Hoppin’ John is a traditional recipe of rice and peas enjoyed throughout the Southern states every New Year’s Day. Add it to your menu for good luck!
Hoppin’ John is a very old, traditional New Year’s Day dish eaten throughout the South. Served alongside greens (either collards, turnips, or mustard greens), it represents good luck and prosperity for the new year.
I can honestly say that I have eaten black eyed peas every New Year’s Day for my entire life. We take our traditions seriously in the South :-)
There are lots of theories about how the combination of peas and rice came to be known as Hoppin’ John. I don’t know which, if any, of them are true, I just know that this is honest, simple food that connects me to my roots.
According to Gwen at Pratesi Living, the original components of Hoppin’ John were Carolina Gold Rice and Sea Island Red Peas. Not black-eyed peas.
Sea Island Red Peas are pretty hard to find these days, but I did happen to have some Carolina Gold Rice from a recent trip to Charleston and I used it for this recipe. It was delicious!
About the Ingredients
- Rice (If you have access to Carolina gold rice, please use it! Otherwise, substitute any “white” rice that you like. Basmati is particularly delicious.)
- Black-eyed peas(Make your life easier and use canned black-eyed peas. If you use dried peas, you’ll need to adjust prep and cooking times to allow for soaking and cooking the peas.)
You’ll find detailed measurements for all ingredients in the printable version of the recipe at the bottom of this post.
How to Make Hoppin’ John
Let’s Go Step-by-Step
I always like to show you the photos and step-by-step instructions for my recipes to help you picture how to make them in your own kitchen. If you just want to print out a copy, you can skip to the bottom of the post where you’ll find the recipe card.
Cook the Rice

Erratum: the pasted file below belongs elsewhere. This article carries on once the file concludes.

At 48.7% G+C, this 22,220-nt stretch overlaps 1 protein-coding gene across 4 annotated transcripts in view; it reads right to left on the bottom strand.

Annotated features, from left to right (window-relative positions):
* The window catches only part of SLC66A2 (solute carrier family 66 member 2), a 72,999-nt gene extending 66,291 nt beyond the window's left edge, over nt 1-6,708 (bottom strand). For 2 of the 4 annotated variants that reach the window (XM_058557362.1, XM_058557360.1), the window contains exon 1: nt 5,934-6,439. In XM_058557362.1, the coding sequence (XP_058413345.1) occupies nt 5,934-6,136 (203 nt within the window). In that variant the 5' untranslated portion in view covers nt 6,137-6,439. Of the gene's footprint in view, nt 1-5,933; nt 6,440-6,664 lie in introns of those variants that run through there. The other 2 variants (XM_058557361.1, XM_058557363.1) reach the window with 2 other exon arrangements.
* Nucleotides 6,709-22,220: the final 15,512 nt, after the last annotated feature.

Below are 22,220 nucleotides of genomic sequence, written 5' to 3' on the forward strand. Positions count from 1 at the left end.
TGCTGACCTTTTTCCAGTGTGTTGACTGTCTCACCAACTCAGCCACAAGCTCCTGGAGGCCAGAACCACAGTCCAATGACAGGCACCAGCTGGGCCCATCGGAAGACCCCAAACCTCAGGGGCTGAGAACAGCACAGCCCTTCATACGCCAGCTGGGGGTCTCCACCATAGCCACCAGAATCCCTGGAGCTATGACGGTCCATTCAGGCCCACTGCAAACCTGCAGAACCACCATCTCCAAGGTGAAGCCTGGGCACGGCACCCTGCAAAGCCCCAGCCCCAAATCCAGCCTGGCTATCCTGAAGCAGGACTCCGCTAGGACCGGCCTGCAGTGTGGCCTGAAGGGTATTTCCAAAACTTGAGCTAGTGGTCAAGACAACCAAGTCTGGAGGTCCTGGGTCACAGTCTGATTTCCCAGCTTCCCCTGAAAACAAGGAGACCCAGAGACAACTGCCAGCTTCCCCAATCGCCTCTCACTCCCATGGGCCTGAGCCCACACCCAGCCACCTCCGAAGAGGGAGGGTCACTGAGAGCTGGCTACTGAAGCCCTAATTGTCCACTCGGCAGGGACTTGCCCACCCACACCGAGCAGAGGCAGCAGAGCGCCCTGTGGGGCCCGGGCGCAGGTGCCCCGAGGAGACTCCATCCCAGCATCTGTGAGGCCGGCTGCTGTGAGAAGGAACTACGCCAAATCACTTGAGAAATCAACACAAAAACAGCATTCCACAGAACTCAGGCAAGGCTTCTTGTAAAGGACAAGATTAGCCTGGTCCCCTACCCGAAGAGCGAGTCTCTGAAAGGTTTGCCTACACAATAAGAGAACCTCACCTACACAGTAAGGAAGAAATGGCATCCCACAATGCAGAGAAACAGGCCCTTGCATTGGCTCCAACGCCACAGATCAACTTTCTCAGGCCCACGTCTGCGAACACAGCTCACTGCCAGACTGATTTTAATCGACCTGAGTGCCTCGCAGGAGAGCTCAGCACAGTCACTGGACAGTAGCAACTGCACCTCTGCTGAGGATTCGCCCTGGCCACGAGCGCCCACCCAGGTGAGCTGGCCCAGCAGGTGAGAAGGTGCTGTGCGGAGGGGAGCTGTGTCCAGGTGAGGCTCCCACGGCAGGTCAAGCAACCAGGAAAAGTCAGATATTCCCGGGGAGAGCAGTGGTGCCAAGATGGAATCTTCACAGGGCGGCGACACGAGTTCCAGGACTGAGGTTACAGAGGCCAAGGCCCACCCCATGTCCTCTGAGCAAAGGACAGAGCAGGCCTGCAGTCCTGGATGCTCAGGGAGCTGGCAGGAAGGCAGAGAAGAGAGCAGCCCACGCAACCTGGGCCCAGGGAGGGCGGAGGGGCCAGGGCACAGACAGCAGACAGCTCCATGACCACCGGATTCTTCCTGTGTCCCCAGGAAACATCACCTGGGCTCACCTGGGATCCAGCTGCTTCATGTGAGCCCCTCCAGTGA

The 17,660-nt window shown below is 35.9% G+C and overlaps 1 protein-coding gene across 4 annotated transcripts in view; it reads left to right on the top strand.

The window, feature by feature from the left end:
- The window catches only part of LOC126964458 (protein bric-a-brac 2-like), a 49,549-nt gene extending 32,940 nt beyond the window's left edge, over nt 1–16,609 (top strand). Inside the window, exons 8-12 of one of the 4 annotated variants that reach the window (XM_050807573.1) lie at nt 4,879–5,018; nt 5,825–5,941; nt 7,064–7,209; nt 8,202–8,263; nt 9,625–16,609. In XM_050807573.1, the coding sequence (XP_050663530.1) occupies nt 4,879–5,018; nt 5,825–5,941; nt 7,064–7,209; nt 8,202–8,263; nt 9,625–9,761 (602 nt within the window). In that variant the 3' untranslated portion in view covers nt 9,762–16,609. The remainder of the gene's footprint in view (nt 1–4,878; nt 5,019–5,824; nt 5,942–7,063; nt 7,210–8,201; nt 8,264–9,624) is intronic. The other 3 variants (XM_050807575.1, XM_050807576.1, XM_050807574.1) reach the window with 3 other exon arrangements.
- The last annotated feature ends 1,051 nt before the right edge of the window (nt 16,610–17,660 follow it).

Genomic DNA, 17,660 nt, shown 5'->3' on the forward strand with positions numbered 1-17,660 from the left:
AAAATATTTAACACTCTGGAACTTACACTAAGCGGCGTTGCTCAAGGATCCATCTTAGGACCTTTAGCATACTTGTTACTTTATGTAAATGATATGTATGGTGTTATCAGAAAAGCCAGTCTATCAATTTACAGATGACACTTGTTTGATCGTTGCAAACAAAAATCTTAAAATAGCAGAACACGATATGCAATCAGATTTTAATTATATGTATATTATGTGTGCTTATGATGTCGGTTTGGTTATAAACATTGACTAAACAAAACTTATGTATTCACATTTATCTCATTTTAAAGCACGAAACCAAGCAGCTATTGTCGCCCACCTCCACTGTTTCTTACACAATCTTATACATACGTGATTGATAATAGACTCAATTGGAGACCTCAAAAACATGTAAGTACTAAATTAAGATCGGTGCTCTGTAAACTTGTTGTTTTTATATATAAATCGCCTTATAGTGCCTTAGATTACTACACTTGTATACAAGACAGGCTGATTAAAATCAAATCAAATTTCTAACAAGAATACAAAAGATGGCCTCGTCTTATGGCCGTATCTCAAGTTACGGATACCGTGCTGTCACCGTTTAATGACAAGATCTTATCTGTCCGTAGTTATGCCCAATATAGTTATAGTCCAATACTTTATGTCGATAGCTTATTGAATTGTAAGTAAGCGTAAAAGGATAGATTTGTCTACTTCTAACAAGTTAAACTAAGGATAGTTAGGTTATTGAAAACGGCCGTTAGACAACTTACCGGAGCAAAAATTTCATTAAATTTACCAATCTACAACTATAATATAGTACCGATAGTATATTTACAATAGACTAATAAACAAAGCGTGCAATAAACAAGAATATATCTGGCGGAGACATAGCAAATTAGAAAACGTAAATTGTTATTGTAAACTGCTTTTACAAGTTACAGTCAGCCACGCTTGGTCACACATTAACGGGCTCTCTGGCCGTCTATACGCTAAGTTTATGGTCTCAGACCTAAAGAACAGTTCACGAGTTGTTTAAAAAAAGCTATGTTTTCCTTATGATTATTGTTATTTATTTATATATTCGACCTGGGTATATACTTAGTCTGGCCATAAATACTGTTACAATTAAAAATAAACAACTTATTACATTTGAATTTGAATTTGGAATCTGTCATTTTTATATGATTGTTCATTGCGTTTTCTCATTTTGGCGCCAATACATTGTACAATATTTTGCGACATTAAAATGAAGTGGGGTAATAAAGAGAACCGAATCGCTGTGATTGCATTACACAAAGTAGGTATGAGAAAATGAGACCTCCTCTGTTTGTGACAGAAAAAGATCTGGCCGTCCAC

Start the rice by bringing water, salt and butter to a boil. Add the rice, lower the heat, cover and cook for about 20 minutes or until the rice is tender. Keep it warm until the peas are ready.
Saute the Vegetables
In a large skillet over medium-high heat, cook the onion, bell pepper, celery and garlic in olive oil until the vegetables are very tender.
Add the Peas
Add the peas, broth, salt, and pepper. Reduce the heat to low and cook for about 10 minutes or until the peas are completely heated through. Stir in the parsley.
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- 2 cups water
- 1 tablespoon butter
- ½ teaspoon salt
- 1 cup rice
- 1 tablespoon olive oil
- 1 medium onion chopped
- 1 red or green bell pepper chopped
- 2 ribs celery chopped
- 2 garlic cloves chopped
- 30 ounces canned black eyed peas rinsed and drained (2 cans)
- ¼ cup chicken stock
- Salt and pepper
- 2 tablespoons chopped parsley
- 2 green onions chopped
- 1 large tomato seeded and diced
- Bring the water, butter and salt to a boil in a medium saucepan.
- Stir in the rice.
- Cover, reduce heat to low and cook approximately 20 minutes or until the rice is tender.
- Heat the olive oil in a large skillet over medium-high heat.
- Add the onion, bell pepper, celery and garlic.
- Cook until the vegetables are tender and the onion is translucent.
- Add the black eyed peas, stock, salt and pepper. Cook for approximately 10 minutes.
- Stir in the parsley.
- Serve the peas over a bed of rice.
- Garnish with chopped green onions and tomato.
- If you have access to Carolina gold rice, please use it! Otherwise, substitute any “white” rice that you like. Basmati is particularly delicious.
- Make your life easier and use canned black-eyed peas. If you use dried peas, you’ll need to adjust prep and cooking times to allow for soaking and cooking the peas.
Nutrition information is calculated by software based on the ingredients in each recipe. It is an estimate only and is provided for informational purposes. You should consult your health care provider or a registered dietitian if precise nutrition calculations are needed for health reasons.
— This post was originally published on August 29, 2011.